Most readers should be familiar with the plotline of the fourth James Bond movie, Thunderball (1965), which centres around the theft of two atomic bombs following the hijacking of an RAF Vulcan bomber on a training exercise.
Of course, in the book the aircraft was a Villiers Vindicator, a fictional experimental plane and later, when Kevin McClory got to take a second stab at Thunderball when he made Never Say Never Again independent of the Eon Productions film series, the technology had been upgraded to cruise missiles, but the delta winged Avro Vulcan bomber is something of a icon of the Cold War years.
For the filming of Thunderball two Vulcans were used for the ground and flying sequences, and as well as scale model work a full size mockup of a Vulcan was built in the Bahamas and submerged in the water (click here for photos of the mockup being constructed in the Bahamas).
The remains of the Vulcan are in poor condition owing to the fact that they were destroyed by explosives following filming to prevent them appearing in other films. After nearly half a century in the water what remains is barely recognisable, but can still be reached using a local dive centre (as well as Tears of Allah from Never Say Never Again).
The Avro Vulcan in service
The Vulcan was an integral part of the RAF’s airborne strategic nuclear deterrent as one of the “V Bombers” that also included the Vickers Valient and Handley Page Victor and designed for quick response capability.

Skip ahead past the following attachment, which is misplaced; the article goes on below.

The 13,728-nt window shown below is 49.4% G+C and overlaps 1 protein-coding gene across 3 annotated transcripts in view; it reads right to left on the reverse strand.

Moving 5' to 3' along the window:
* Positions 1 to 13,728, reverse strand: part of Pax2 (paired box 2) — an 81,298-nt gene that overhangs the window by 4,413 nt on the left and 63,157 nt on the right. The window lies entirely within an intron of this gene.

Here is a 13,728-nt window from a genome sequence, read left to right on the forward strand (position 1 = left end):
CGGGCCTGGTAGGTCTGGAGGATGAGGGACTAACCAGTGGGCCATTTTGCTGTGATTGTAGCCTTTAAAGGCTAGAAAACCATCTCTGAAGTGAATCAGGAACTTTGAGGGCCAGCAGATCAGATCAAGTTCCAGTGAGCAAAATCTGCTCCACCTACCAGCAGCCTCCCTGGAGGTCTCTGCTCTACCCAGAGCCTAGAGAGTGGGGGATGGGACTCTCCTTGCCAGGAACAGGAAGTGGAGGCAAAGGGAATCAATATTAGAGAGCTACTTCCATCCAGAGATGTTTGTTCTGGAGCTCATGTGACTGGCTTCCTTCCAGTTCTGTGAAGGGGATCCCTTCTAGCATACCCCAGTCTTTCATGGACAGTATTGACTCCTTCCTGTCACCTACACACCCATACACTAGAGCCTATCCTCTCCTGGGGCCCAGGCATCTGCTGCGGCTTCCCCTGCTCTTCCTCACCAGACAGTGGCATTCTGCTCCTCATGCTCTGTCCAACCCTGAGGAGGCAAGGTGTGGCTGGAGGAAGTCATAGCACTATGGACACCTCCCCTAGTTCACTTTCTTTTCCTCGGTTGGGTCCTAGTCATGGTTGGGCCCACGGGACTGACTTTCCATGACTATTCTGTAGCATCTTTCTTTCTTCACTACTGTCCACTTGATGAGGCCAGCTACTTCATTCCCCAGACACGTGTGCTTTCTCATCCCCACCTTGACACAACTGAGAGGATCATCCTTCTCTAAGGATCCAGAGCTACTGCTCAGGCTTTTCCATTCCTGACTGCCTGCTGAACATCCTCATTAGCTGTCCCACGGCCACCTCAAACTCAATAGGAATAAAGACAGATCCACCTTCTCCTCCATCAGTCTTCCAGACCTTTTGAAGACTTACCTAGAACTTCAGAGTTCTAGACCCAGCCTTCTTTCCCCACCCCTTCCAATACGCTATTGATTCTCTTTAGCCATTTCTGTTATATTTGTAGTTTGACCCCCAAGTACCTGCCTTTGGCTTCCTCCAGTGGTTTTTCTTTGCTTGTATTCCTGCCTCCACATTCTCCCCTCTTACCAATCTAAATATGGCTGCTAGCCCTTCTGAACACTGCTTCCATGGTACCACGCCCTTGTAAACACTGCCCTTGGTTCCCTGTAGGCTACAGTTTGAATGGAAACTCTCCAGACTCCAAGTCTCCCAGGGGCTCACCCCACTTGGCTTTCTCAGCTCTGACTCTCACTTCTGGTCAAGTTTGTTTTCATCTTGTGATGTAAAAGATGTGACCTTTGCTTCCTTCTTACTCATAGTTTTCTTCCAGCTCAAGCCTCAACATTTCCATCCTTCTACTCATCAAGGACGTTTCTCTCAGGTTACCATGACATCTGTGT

The first Vulcans were introduced in 1956 and used by the RAF until 1984 after seeing service in the Falklands. While they formed the backbone of the strategic Bomber Command Main Force, it could also be armed with conventional weapons and, later, tactical nuclear weapons
The Vulcan could start all four Olympus turbojets simultaneously and required little ground support and with a crew on alert it could be airborne within 15 minutes. Furthermore, it required just 5,000 feet of runway, compared with double that for the B-47 or B-52, and climbed quickly at a steep 45-degree angle to achieve altitude fast.
XH558, the last flying RAF Vulcan bomber
Of the 134 Vulcans that served with the RAF, just one airworthy example remained until recently, which could be seen at air displays between 2008 and 2012.
Although it was expected that it would not be able to fly beyond 2013, it was announced in January 2013 that wing modification investigations on Vulcan XH558 have been started by Cranfield Aerospace with the aim of keeping it airborne for several years to come.
Click here to learn more about Vulcan XH558 and to support restoration
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No thanks, I'm not interested in news about 007
May 7th, 2013 at 13:49
Thanks for the article on the Vulcan. I always thought it was one of the coolest looking jets ever built, and for years I tried to find a model of one in any hobby shop I could find. I’m still looking. My dream was to find a really nice looking smaller kit, build it,and then place it on the bottom of an aquarium with a little added stuff to make a cool-looking diorama. Oh, and I might throw in a few fish to boot! lol
May 7th, 2013 at 23:27
Hadn’t realised the Vulcan’s flying life was to be extended, last I heard 2013 was to be its last year, hope all goes well for future flying.
As regards Robby looking for a model, Airfix do a great 1/72 scale model, even using the last surviving Vulcans serial on the most recent version.
March 9th, 2014 at 19:59
Corgi make a small ready painted diecast Vulcan, just a few inches long, cheap to buy, might be OK for an aquarium and should last a while. As well as the 1/72 scale plastic kit, there is also a much more expensive 1/200 scale plastic kit by Dragon/Cybermodel, and a 1/144 scale by Great Wall.